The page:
What makes the term coconut’ so particularly cutting is that its use is also drawn along racial lines but it loses some of its potency when used by someone white. The remark is most cutting coming from another black person because it represents an attack on the authenticity of blackness’. The generation who made it through the struggle is now suddenly drawing lines in the sand. Black identity in South Africa cannot escape the political and social past and yet comments like these seek to trivialize the sacrifices and strife of those who prospered so astoundingly after 1994 and moved from the rural townships to the suburbs.

Intriguingly, the role of education is also complicated through its sometimes negative effects on the characters in the novel. Both the girls and their families have a complex relationship to education,Ofilwe’smother is judged and ridiculed by the family for not having completed high school whileOfilwesrebellious brother,Tshepo, an accomplished high school student, is urged by his father to study actuarial sciences rather than African literature.Tshepohimself realises that the status accorded to a prestigious education is illusory (Matlwa, 2007: 80). Language is a divisive subject for theTloufamily. Education is more than a status marker for theTlous; it is not only about which schools are attended but, in the case of university education, what subjects should be studied. It is interesting that there is a very singular goal of education in the views of the adult characters. Education is seen as a necessary tool for advancement and procuring a suitable career that will facilitate a spouse and children.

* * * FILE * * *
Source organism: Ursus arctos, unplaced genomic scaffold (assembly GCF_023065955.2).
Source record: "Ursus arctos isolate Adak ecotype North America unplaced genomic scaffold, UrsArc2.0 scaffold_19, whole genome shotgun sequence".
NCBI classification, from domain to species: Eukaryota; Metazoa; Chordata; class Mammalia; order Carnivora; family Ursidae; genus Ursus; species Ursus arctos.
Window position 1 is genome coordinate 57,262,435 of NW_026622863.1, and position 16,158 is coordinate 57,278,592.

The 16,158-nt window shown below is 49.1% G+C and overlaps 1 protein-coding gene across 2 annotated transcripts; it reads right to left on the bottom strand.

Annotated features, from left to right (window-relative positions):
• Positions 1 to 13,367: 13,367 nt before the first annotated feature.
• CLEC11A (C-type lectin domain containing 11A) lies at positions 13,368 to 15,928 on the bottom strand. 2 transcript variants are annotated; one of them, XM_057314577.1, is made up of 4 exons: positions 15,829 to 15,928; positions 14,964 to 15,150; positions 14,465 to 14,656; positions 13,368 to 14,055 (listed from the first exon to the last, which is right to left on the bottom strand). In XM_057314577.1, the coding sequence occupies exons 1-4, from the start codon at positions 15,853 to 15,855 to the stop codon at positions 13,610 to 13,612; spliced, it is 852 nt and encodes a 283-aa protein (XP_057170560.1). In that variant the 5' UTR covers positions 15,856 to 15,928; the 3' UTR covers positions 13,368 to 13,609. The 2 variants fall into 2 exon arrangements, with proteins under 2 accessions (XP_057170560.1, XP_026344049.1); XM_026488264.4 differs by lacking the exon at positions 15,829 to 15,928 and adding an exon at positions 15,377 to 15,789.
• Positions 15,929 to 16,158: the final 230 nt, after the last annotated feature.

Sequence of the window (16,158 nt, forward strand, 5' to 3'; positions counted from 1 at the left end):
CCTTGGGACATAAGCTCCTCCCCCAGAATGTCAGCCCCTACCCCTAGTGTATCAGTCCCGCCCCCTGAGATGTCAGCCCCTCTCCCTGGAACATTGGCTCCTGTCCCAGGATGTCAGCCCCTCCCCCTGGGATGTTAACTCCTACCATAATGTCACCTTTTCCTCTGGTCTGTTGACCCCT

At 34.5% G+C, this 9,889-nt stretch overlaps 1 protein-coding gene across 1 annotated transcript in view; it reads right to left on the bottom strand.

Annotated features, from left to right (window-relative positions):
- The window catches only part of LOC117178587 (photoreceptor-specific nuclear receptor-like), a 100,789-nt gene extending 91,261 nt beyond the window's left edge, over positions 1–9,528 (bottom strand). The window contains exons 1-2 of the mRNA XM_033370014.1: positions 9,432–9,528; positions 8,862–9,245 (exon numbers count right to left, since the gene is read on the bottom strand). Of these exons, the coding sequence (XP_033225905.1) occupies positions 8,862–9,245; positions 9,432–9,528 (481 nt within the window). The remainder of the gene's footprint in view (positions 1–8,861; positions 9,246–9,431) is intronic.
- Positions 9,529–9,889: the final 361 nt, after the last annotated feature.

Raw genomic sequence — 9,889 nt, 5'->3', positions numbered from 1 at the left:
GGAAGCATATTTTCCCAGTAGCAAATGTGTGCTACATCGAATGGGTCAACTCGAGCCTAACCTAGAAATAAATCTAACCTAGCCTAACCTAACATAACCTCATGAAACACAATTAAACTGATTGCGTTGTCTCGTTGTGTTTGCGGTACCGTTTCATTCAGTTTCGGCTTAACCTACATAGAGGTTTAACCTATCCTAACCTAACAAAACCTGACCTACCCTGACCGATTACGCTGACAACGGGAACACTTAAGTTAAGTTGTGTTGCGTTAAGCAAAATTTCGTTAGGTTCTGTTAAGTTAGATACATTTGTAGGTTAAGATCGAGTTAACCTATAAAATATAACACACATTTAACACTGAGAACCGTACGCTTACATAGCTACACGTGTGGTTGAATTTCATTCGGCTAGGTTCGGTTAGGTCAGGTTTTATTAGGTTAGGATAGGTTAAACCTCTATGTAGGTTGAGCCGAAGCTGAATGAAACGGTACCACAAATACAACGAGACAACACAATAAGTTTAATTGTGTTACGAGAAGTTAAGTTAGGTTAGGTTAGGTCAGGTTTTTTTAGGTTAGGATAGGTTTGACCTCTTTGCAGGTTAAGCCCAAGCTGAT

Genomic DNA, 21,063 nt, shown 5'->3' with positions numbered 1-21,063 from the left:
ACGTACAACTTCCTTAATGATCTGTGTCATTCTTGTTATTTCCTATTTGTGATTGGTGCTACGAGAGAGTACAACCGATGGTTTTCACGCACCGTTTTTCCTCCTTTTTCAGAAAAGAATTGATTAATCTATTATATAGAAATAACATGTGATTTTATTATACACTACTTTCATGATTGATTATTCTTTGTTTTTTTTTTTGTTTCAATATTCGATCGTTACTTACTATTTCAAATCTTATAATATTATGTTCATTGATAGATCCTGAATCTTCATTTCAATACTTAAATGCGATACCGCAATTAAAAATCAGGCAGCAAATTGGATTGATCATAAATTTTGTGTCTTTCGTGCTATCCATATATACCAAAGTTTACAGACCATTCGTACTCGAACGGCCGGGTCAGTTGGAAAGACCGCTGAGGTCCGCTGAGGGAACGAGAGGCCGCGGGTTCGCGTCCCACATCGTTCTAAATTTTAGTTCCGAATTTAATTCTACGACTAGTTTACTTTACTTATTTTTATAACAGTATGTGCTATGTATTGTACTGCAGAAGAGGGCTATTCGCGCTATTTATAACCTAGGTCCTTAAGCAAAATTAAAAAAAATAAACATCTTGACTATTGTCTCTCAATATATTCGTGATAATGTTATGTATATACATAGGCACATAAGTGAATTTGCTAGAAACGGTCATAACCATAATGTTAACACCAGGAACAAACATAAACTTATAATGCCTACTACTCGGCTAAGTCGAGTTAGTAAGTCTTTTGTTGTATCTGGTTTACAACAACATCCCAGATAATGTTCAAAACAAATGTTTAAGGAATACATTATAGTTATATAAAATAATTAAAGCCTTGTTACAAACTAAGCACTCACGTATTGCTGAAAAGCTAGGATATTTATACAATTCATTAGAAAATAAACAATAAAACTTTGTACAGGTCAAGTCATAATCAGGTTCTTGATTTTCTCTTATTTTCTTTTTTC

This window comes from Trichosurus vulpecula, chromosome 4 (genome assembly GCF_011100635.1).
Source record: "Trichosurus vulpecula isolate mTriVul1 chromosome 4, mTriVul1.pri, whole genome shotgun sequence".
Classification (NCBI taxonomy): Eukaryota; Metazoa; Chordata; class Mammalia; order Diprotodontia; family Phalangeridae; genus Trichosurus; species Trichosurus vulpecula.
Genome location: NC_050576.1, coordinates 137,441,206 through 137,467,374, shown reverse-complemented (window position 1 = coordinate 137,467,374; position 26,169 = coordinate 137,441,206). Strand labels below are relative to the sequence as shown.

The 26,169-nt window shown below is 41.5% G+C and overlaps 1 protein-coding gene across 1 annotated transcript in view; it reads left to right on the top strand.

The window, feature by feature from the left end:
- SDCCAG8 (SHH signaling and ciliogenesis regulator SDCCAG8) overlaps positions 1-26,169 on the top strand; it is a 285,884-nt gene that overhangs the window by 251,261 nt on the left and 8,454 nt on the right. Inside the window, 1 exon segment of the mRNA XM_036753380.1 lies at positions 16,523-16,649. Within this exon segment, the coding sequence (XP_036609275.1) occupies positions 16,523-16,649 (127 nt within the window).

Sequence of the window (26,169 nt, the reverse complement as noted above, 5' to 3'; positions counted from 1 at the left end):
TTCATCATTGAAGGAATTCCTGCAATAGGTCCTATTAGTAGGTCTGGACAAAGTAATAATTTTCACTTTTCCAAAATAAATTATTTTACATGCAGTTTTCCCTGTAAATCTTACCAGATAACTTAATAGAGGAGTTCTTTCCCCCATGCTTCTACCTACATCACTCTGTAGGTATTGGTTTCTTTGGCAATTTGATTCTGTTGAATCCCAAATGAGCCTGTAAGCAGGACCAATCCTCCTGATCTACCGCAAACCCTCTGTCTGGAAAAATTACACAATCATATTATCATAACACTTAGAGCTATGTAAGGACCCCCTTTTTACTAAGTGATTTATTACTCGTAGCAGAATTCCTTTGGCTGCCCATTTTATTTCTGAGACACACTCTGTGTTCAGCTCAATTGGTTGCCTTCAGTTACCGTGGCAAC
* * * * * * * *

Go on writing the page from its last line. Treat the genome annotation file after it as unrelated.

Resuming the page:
Tshepois the most politically conscious and self-aware character we come across in this novel:”Tsheporeckons that it is inevitable that one’s circle of friends will become smaller as one grows older. He reasons that when we begin we are similar, like two glasses of water sitting side by side on a clean tray. There is very little that differentiates us. We are simple beings whose interests do not extend beyond playing touch and kicking balls. However, like the two glasses of water forgotten on a tray in a reading room, we start to collect bits.”(Matlwa, 2007: 41).He serves an interesting function inCoconutas someone who is able to incorporate some of the more contradictory elements of his cultural context and his newly privileged life. A critical moment occurs whenTshepoandOfilwe’sparents discover what they think is a mistake onTsheposuniversity application. When they confront him todiscover why his form says he has applied for a Bachelors of Arts Majoring in African Literature and Languages, and not the Actuarial Sciences degree they had agreed on,Tsheposreaction stuns them with him stating,”I want to write”speaking out for himself in a way that runs contrary to his character (Matlwa, 2007: 79).